Researchers seek sustainable feed, food options in the Atlantic

European Union-funded AquaVitae Consortium has invited the University of New England in the U.S. to join its international group of researchers working on the development of more sustainable aquaculture systems.

Wrangel | BigStock.com
Wrangel | BigStock.com

European Union-funded AquaVitae Consortium has invited the University of New England in the U.S. to join its international group of researchers working on the development of more sustainable aquaculture systems.

With the growing global human population putting more pressure on global resources, scientists are looking into the potential for exploiting previously overlooked feed and food sources that can be produced sustainably and more reliably under increasingly variable climatic conditions.

Among those systems that may offer opportunities to these ends is low-trophic marine aquaculture — that is, the culture of species that are low in the natural food chain in the world’s oceans and seas.

Representing the U.S., the University of New England (UNE) has been invited to join 35 other partners on the AquaVitae Consortium. With funding of EUR8 million (US$9.1 million) from the European Commission under the Horizon 2020 umbrella, the Consortium has been tasked with the acceleration of the development, education and communication of sustainable low-trophic aquaculture for states around the Atlantic Ocean.

Through its School of Marine Programs and Institute for North Atlantic Studies (UNE North), UNE’s primary role will be in the development of training and education pathways to support the aquaculture ecosystems.

“For UNE faculty and students, AquaVitae provides information and interactions with 35 consortium partners in higher education, national research institutes, and industries involved in a wide range of aquaculture disciplines such as hatchery production, processing, resource management, economics, environmental monitoring, product development, marketing and consumer behavior,” said Barry Costa-Pierce, UNE North’s executive director.

AquaVitae Consortium’s mission

Announced at a meeting in Tromso, Norway, this month, the AquaVitae Consortium is bringing together industry and research partners from across the length and breadth of the Atlantic to address relevant societal challenges, according to project coordinator, Philip John James. He is a senior scientist at the Norwegian Institute of Food, Fisheries and Aquaculture Research (NOFIMA).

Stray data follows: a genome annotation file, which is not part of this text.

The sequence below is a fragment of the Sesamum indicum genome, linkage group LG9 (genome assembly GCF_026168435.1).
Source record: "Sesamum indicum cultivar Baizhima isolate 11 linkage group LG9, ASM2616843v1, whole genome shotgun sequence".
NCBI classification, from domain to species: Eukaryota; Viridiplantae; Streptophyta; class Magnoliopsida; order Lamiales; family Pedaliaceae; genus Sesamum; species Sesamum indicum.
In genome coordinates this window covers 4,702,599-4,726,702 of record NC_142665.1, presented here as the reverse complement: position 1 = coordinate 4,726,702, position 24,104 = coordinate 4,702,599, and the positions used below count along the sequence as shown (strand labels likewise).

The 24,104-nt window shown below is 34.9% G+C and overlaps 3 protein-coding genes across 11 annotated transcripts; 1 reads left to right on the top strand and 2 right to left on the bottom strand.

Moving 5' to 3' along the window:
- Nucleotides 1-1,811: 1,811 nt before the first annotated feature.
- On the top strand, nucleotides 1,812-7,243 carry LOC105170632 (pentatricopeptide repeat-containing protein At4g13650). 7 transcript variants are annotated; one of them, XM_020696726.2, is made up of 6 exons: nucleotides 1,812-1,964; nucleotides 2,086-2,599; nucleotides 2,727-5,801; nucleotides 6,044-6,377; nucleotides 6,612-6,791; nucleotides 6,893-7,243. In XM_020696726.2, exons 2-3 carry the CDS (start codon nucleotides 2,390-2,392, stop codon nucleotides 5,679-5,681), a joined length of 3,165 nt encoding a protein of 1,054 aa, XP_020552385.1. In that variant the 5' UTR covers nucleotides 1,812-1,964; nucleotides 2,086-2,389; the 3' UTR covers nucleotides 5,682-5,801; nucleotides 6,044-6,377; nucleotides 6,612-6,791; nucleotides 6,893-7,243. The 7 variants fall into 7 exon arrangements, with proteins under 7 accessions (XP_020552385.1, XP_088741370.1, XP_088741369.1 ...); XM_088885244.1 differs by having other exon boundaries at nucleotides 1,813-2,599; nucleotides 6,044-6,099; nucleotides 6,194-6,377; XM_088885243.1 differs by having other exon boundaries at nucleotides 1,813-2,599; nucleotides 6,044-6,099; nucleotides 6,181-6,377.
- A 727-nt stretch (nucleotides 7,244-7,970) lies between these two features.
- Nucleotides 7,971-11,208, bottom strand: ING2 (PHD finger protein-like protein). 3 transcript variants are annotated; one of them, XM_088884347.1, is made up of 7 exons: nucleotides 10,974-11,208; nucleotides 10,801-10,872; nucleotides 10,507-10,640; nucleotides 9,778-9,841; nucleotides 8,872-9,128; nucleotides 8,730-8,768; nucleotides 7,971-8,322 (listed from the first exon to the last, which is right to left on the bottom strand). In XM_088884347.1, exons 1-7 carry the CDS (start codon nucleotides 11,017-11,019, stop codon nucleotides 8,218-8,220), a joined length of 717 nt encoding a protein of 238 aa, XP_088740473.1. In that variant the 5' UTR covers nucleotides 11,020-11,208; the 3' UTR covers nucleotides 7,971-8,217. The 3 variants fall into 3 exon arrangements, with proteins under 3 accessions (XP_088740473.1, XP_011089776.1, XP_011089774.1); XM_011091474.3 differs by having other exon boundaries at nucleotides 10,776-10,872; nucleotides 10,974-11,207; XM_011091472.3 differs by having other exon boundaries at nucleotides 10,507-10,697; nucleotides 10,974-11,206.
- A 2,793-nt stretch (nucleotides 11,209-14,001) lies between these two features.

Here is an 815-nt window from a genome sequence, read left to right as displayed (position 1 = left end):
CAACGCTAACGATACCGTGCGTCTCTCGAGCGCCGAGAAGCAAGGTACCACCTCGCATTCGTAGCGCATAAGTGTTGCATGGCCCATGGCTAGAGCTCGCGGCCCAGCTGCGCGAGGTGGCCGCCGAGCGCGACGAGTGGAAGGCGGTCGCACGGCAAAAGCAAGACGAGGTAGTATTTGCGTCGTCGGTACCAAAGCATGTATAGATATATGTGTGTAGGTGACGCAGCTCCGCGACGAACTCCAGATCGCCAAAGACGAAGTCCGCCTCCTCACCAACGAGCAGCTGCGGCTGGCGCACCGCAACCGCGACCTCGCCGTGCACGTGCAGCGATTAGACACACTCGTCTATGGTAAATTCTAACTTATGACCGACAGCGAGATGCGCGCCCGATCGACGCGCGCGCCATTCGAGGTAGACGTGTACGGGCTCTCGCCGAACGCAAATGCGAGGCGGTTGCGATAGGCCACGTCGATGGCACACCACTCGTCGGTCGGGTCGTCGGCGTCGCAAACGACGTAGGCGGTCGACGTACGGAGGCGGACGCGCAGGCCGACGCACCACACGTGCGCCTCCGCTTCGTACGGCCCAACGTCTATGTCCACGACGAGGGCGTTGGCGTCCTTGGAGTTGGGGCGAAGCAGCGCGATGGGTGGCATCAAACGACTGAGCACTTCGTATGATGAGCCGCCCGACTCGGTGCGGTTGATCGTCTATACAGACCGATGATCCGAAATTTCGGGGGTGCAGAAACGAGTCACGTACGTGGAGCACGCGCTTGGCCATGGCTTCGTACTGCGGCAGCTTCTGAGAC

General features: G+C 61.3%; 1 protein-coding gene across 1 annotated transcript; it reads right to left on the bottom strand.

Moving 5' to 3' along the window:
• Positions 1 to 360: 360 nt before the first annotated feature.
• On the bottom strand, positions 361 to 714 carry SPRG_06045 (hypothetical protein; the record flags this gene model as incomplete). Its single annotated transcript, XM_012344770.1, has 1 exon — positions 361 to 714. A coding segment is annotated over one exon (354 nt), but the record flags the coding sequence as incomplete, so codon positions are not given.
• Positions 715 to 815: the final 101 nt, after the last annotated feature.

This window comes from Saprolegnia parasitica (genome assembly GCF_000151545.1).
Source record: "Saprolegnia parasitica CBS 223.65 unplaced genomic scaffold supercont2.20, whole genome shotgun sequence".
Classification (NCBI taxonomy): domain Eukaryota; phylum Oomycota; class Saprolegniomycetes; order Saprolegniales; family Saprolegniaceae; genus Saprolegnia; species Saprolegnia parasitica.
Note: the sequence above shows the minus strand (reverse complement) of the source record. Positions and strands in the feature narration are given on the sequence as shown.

As well as UNE and NOFIMA, partners come from 16 countries on four continents — North America, South America and Africa, as well as Iceland, Norway and eight European Union member states.

Over the next four years, five products and systems will be explored by the multinational group in terms of their introduction into the marine aquaculture value chain across the Atlantic Ocean, namely macroalgae (seaweeds), echinoderms (such as sea urchins), shellfish and finfish, as well as those involving the farming of several species together using waste from one species to feed another in a system known as integrated multi-trophic aquaculture or IMTA.

“The value chains were selected because of their promising contributions to sustainable food and feed production. There is a lot of potential in these value chains and we wish to discover new ways to improve them,” said James.

Eleven case studies will be undertaken by the AquaVitae Consortium. These include the development of new products from low-trophic species (algae and sea urchins), the optimization of the production of fish and shellfish that are already farmed, and the achievement of zero waste and a circular economy in aquaculture using IMTA and the Biofloc waste treatment system.

Key to the success of the project, according to NOFIMA, is the inclusion of industry representatives along with research scientists to ensure stakeholder involvement at each phase.

Page 1 of 47
Next Page